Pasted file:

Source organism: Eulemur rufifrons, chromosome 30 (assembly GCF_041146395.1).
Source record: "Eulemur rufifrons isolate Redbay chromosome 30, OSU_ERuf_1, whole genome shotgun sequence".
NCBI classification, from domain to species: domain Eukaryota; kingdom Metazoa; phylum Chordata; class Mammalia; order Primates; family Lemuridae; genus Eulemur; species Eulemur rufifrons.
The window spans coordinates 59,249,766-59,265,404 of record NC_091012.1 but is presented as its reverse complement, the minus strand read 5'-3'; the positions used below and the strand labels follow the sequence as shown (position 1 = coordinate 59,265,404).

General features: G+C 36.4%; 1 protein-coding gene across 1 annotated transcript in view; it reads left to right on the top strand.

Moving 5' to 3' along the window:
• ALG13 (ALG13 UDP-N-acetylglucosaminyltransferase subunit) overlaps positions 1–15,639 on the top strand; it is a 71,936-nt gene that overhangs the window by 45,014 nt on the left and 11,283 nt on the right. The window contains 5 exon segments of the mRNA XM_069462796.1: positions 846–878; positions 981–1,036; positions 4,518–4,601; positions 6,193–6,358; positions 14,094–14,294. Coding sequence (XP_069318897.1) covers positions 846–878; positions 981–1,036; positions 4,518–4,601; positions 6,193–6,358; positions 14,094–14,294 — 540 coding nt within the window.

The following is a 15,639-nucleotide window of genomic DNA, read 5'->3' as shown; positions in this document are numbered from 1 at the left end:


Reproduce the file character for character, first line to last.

Source organism: Eulemur rufifrons, chromosome 30 (assembly GCF_041146395.1).
Source record: "Eulemur rufifrons isolate Redbay chromosome 30, OSU_ERuf_1, whole genome shotgun sequence".
NCBI classification, from domain to species: domain Eukaryota; kingdom Metazoa; phylum Chordata; class Mammalia; order Primates; family Lemuridae; genus Eulemur; species Eulemur rufifrons.
The window spans coordinates 59,249,766-59,265,404 of record NC_091012.1 but is presented as its reverse complement, the minus strand read 5'-3'; the positions used below and the strand labels follow the sequence as shown (position 1 = coordinate 59,265,404).

General features: G+C 36.4%; 1 protein-coding gene across 1 annotated transcript in view; it reads left to right on the top strand.

Moving 5' to 3' along the window:
• ALG13 (ALG13 UDP-N-acetylglucosaminyltransferase subunit) overlaps positions 1–15,639 on the top strand; it is a 71,936-nt gene that overhangs the window by 45,014 nt on the left and 11,283 nt on the right. The window contains 5 exon segments of the mRNA XM_069462796.1: positions 846–878; positions 981–1,036; positions 4,518–4,601; positions 6,193–6,358; positions 14,094–14,294. Coding sequence (XP_069318897.1) covers positions 846–878; positions 981–1,036; positions 4,518–4,601; positions 6,193–6,358; positions 14,094–14,294 — 540 coding nt within the window.

The following is a 15,639-nucleotide window of genomic DNA, read 5'->3' as shown; positions in this document are numbered from 1 at the left end: